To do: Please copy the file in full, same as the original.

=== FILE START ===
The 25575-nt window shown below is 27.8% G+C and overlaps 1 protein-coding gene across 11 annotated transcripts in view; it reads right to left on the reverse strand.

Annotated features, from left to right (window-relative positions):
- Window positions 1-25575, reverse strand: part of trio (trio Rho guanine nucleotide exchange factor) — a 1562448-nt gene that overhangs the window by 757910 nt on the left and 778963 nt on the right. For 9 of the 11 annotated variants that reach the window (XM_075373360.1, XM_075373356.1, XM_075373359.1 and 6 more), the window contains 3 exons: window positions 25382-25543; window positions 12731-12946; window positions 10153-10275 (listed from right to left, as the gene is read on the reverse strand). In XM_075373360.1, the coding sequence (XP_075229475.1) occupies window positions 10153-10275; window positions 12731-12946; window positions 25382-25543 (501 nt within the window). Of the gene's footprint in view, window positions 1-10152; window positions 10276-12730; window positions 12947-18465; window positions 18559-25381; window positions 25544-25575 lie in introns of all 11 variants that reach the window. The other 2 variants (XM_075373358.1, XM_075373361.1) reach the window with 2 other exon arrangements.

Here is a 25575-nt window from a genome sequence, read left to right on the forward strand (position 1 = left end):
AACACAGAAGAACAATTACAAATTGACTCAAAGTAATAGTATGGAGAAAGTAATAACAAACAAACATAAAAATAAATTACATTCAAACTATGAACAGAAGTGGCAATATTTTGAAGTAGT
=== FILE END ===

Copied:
The 25575-nt window shown below is 27.8% G+C and overlaps 1 protein-coding gene across 11 annotated transcripts in view; it reads right to left on the reverse strand.

Annotated features, from left to right (window-relative positions):
- Window positions 1-25575, reverse strand: part of trio (trio Rho guanine nucleotide exchange factor) — a 1562448-nt gene that overhangs the window by 757910 nt on the left and 778963 nt on the right. For 9 of the 11 annotated variants that reach the window (XM_075373360.1, XM_075373356.1, XM_075373359.1 and 6 more), the window contains 3 exons: window positions 25382-25543; window positions 12731-12946; window positions 10153-10275 (listed from right to left, as the gene is read on the reverse strand). In XM_075373360.1, the coding sequence (XP_075229475.1) occupies window positions 10153-10275; window positions 12731-12946; window positions 25382-25543 (501 nt within the window). Of the gene's footprint in view, window positions 1-10152; window positions 10276-12730; window positions 12947-18465; window positions 18559-25381; window positions 25544-25575 lie in introns of all 11 variants that reach the window. The other 2 variants (XM_075373358.1, XM_075373361.1) reach the window with 2 other exon arrangements.

Here is a 25575-nt window from a genome sequence, read left to right on the forward strand (position 1 = left end):
AACACAGAAGAACAATTACAAATTGACTCAAAGTAATAGTATGGAGAAAGTAATAACAAACAAACATAAAAATAAATTACATTCAAACTATGAACAGAAGTGGCAATATTTTGAAGTAGT